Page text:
How to write executive summary of the business plan

While writing a business plan for outsiders, you must write an executive summary and keep it to the beginning of your detailed business plan. This section capture the attention and excitement of both investors and potential business partners.

Business plan is the most important document that you provide to bankers, lenders, financial institutions, large creditors or potential investors to raise capital. For a start-up business, the most important thing is to convince investors, lenders or venture capitalists to invest in your business.

In our last article, we have discussed why to write a business plan.

In this article, we will discuss the most important part of it known as “executive summary”.

Executive summary is the overview section of a business plan which summarize the key points for readers to save time. Therefore, executive summary section is usually the first thing your readers read but typically written last after writing all other sections.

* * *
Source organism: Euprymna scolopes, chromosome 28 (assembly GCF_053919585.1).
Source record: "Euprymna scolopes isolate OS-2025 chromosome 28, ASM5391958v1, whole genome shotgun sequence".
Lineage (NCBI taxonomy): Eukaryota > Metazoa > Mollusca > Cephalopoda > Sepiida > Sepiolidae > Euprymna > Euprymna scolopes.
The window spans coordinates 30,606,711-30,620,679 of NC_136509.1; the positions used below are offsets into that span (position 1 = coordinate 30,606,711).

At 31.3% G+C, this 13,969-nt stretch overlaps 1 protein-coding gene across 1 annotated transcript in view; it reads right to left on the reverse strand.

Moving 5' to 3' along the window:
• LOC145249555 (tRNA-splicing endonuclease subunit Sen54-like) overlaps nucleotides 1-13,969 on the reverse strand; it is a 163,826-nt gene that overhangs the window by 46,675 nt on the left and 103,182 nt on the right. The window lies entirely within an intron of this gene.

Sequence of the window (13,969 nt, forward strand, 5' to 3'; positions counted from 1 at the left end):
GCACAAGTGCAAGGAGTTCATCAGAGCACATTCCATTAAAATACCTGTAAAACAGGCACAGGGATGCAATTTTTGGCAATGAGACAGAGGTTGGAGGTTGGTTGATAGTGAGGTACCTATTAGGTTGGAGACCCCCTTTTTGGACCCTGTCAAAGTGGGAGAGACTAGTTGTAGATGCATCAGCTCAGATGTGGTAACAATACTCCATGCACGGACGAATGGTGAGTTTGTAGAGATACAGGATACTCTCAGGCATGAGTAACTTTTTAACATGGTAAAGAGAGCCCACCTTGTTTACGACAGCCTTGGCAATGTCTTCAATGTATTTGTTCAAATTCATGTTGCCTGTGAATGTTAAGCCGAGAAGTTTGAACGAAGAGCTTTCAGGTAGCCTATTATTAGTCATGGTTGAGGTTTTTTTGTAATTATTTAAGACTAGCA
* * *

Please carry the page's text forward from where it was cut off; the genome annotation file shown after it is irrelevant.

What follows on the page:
You should provide a short, concise and optimistic overview of your business under this section.

Good summary is the key to having it reviewed by investors or bankers. Bankers and investors wants to read the executive summary first before getting into the detailed business plan to understand the fund requirements and how it will be used in business.

What to include in Executive summary section of a business plan

Executive summary section should be written after writing everything else. We advise you to keep the executive summary section short and simple. A page or two will be enough to summarize the whole thing.